It's Show Time!: Media, Politics, and Popular Culture
David Andrew Schultz
P. Lang, Jan 1, 2000 - History - 277 pages
"It's Show Time! Media, Politics, and Popular Culture" is an exciting collection of original essays introducing undergraduate students and interested readers to the important role that the media and popular culture have in shaping their lives and views on politics. Written by both political scientists and journalists, this book looks at the diverse ways television, movies, the internet, and even soap operas mold public opinion and define how we view political reality. However, as these essays will reveal, this socialization is not all benign. Instead, this book reveals a corporate media increasingly trapped by the demands to inform, entertain, and make a profit - often at times distorting reality by transforming criminals into heroes, assassination theories into fact, and participatory government into a spectator sport. Overall, "It's Show Time"! explores the limits and possibilities of the media and emerging information technologies as they shape political perceptions and politics into the twenty-first century.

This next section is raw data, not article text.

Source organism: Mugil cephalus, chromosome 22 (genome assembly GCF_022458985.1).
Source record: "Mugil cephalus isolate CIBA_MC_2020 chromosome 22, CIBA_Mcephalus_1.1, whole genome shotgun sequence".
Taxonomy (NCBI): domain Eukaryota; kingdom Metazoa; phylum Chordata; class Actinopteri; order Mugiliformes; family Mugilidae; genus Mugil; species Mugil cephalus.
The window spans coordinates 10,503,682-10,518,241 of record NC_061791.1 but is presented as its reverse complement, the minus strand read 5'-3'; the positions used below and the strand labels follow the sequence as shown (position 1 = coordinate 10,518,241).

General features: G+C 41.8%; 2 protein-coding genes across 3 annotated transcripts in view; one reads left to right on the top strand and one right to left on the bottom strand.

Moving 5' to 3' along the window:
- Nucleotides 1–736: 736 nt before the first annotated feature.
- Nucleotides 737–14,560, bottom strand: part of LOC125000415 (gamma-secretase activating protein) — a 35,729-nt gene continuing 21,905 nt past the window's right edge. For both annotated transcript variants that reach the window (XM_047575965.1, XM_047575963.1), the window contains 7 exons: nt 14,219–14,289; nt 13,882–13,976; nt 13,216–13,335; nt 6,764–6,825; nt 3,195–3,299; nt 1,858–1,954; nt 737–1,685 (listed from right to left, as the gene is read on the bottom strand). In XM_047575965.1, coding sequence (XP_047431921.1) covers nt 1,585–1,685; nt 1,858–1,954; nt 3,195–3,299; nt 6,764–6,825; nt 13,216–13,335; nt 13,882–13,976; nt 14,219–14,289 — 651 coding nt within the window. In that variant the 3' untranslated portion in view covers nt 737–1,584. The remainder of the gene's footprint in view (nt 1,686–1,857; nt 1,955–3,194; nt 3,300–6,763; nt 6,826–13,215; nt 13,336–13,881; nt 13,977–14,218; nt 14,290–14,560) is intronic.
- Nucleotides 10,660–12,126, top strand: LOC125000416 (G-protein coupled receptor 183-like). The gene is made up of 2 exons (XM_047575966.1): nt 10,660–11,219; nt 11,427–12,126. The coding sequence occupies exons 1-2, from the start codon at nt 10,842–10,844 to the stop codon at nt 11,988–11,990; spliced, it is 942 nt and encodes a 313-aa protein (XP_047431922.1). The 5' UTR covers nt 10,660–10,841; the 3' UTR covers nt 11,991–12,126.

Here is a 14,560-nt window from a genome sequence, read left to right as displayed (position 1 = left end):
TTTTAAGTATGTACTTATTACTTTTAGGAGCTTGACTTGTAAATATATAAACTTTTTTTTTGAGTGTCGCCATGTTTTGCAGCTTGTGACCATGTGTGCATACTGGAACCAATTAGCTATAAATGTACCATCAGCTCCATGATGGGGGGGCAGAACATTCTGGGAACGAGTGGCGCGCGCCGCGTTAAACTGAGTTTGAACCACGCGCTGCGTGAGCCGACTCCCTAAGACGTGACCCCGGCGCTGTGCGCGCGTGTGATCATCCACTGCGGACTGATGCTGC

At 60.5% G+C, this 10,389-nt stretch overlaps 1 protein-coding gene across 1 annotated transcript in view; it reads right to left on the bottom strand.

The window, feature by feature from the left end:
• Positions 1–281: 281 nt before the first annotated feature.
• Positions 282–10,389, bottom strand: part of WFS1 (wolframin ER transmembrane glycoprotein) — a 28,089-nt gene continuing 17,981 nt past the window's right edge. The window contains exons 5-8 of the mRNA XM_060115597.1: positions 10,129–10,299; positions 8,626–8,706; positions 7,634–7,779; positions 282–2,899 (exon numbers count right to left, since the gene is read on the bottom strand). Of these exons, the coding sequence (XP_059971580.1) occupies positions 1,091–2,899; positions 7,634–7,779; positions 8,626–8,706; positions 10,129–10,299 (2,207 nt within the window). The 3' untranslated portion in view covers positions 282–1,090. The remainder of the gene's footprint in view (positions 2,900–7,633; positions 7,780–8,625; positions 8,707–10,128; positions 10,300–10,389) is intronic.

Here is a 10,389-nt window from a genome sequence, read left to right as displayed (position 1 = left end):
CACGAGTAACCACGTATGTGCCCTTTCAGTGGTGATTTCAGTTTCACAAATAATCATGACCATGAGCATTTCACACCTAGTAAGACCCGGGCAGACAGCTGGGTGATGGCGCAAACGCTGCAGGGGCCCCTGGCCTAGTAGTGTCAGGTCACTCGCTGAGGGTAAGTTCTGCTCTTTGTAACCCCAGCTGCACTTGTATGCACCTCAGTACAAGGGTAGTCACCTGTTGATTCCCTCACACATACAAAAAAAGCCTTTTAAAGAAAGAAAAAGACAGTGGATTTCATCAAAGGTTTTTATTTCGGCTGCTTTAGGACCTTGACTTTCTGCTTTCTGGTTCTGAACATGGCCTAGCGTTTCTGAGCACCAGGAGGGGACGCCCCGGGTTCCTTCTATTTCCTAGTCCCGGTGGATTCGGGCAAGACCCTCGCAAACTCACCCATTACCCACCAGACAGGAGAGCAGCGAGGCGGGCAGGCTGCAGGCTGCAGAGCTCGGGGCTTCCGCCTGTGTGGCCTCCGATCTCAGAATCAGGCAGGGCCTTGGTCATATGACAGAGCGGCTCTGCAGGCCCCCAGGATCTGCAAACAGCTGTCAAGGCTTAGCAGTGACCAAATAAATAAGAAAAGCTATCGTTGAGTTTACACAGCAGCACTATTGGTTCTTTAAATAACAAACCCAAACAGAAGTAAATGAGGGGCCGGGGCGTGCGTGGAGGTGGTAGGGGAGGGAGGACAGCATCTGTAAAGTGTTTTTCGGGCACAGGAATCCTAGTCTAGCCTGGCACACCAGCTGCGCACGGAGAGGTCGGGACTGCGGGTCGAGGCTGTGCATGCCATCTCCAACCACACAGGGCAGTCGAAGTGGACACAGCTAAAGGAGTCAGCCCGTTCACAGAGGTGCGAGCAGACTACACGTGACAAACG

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The Cultural Contradictions of the American
The Protest Paradigm and News Coverage
Mirror Mirror? The Politics of Television
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American Politics argues assassination attitudes audience behavior believe broadcast C-SPAN campaign candidates character citizens Communication conflict Congress corporate critical cynicism Davis and Owen debate democracy democratic elected officials entertainment episode example female film Frank Capra gender go online hate speech images impact individuals influence Iran-Contra Iran-Contra Affair issues Jesse Ventura Journal journalists Klingon Leonard Nimoy mass media media coverage messages military movie newspaper Oliver North Oliver Stone participation political information political interest political process politicians polls popular culture President presidential Press Producer programming protest groups protest paradigm public opinion questions Rathbun-Nealy Reagan reports responsible Right to Party role science fiction Screenplay Senate sexual shadow government social sources Spin City Star Trek story subjective reality symbolic reality synthetic experience television traditional media University unsanctioned viewers views voters voting Washington William Shatner women York